Translators and interpreters are two helpful linguistic aids. Yet they are typically performed by two entirely different people. In the list of skills required to be translators vs. interpreters, the differences lie in skillset, prior training, proficiency, and even deep knowledge of languages. Since the skillsets require different types of training, few people can do both effectively and professionally.
On a surface level, the difference between interpreters and translators is the way of performance: the interpreter will typically translate using spoken words, while a translator will interpret using written text. Both interpreters and translators assume a deep love for languages and usually take on a variety of different languages that they specialize in.
Let’s take a closer look at the 5 major differences between translators vs. interpreters.
A Quick Overview: Interpreters
Interpreters provide a service that happens with instantaneous results. Their method of delivery is always given live, either simultaneously as the speaker is speaking or immediately after, relaying the message in phrases. Since the interpretation is provided in the moment, interpreters don’t require help from pre-written dialogues or dictionaries. In an instant, the interpreter needs to translate the source language while keeping in context, rephrasing for culturally specific references, like idioms, in ways that the audience can understand. The only resources an interpreter requires come from experiences, an outstanding memory, and constant training to stay up-to-date with the culture being translated.
Interpreters are usually employed for live events such as international meetings, one-on-one conversations, legal proceedings, TV coverage, and live concerts.
A Quick Overview: Translators
Most professional translators use technology and computer software programs to aid their work. Translators will focus on converting the source language into a file that’s easy to work with, applying a translation memory to the text for automatic translation for anything the tool can recognize as translated before and fills the gaps in from accordingly. For each section of content, the translator may refer to dictionaries connecting the languages that need to be translated and style guides to ensure quality based on the project. Once this step is complete, the translator will pass the content to a fellow linguist for proofreading, then change the final document back into its original state, to keep with formatting needs.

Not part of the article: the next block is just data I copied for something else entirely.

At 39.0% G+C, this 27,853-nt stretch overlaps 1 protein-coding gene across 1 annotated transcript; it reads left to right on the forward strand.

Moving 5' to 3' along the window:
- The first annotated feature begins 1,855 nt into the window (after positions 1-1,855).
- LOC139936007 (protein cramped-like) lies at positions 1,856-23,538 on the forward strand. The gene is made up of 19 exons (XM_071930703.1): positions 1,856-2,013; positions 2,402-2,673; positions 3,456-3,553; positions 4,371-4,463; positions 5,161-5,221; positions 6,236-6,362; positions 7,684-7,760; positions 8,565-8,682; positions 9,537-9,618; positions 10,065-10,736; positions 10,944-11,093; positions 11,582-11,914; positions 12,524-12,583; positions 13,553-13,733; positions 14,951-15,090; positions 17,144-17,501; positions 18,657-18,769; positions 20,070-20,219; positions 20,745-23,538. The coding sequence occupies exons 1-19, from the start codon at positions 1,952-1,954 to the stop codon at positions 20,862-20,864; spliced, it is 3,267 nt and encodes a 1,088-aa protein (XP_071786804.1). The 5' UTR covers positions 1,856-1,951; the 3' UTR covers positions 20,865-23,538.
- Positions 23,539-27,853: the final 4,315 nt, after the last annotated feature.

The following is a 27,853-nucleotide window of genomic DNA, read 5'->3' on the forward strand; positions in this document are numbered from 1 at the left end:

Translators will take work from almost any written form: Websites, print media, subtitles, programs and software, and other multimedia content. Translators can be utilized with almost any written text, on the web or out in the world.
As stated earlier, interpreters deal with real-time translation using in-the-moment speech. Translators on the other hand take a pre-written script or text from almost any source and go through a process of translating it into another language using advanced software tools and specific formatting.
Interpretation takes place in the moment. This translation process doesn’t have to happen in person. Interpreters can provide work over the phone, or through video conference. Translation, however, is not at all instantaneous. Translators can work on projects long after the original text was created. This gives them enough time to use special programs and reference materials to create accurate translations, formatting for the project.
Interpreters seem to face the challenge of being super accurate due to time constraints. It’s much more complex delivering translation in the moment. For instance, some of the original language may be left out if the interpreter doesn’t deem it necessary for proper translation. Translators certainly have time on their hands to provide an accurate piece of translation.
Translators can usually keep to one language at a time. Every project they take on is getting translated from one language to their mother tongue. Interpreters cannot afford this luxury. They must be fluent in multiple languages as well as their own in order to gain popularity for more projects.
Parts of Language
Certain parts of language like metaphors and idioms that can help add meaning to a speech or text can be a challenge that both interpreters and translators face. Interpreters must not only translate these intricate parts of speech, but they must do their best to mimic the tone and voice quality of the original speaker to correctly convey verbal cues to the audience.
Translators vs. Interpreters: We Know the Difference
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